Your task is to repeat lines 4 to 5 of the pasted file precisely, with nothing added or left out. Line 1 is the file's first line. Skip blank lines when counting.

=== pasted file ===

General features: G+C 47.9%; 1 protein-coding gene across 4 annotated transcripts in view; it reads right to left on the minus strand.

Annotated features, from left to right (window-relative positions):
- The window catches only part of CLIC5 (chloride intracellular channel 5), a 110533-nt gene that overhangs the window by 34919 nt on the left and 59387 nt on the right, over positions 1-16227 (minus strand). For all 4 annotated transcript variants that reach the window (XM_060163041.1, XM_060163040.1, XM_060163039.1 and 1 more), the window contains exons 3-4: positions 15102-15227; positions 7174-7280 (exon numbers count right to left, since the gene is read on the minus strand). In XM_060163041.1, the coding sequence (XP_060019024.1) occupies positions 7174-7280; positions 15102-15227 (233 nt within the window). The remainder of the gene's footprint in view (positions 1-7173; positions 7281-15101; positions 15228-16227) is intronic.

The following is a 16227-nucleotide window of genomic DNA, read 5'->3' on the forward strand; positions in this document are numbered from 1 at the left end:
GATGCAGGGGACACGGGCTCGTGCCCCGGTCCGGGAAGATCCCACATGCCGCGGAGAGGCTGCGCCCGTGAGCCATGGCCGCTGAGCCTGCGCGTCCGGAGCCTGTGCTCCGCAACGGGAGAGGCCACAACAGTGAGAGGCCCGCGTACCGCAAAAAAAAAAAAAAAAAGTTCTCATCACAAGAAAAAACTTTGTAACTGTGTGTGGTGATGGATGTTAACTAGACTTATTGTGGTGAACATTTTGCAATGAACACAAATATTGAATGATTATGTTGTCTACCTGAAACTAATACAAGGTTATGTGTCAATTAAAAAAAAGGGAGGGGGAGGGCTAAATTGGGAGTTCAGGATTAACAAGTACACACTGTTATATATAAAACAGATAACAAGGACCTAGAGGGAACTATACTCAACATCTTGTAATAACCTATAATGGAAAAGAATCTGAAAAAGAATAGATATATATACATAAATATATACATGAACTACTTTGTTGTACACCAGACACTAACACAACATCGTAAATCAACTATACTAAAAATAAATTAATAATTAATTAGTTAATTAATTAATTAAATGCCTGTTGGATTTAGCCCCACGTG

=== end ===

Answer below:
The following is a 16227-nucleotide window of genomic DNA, read 5'->3' on the forward strand; positions in this document are numbered from 1 at the left end:
GATGCAGGGGACACGGGCTCGTGCCCCGGTCCGGGAAGATCCCACATGCCGCGGAGAGGCTGCGCCCGTGAGCCATGGCCGCTGAGCCTGCGCGTCCGGAGCCTGTGCTCCGCAACGGGAGAGGCCACAACAGTGAGAGGCCCGCGTACCGCAAAAAAAAAAAAAAAAAGTTCTCATCACAAGAAAAAACTTTGTAACTGTGTGTGGTGATGGATGTTAACTAGACTTATTGTGGTGAACATTTTGCAATGAACACAAATATTGAATGATTATGTTGTCTACCTGAAACTAATACAAGGTTATGTGTCAATTAAAAAAAAGGGAGGGGGAGGGCTAAATTGGGAGTTCAGGATTAACAAGTACACACTGTTATATATAAAACAGATAACAAGGACCTAGAGGGAACTATACTCAACATCTTGTAATAACCTATAATGGAAAAGAATCTGAAAAAGAATAGATATATATACATAAATATATACATGAACTACTTTGTTGTACACCAGACACTAACACAACATCGTAAATCAACTATACTAAAAATAAATTAATAATTAATTAGTTAATTAATTAATTAAATGCCTGTTGGATTTAGCCCCACGTG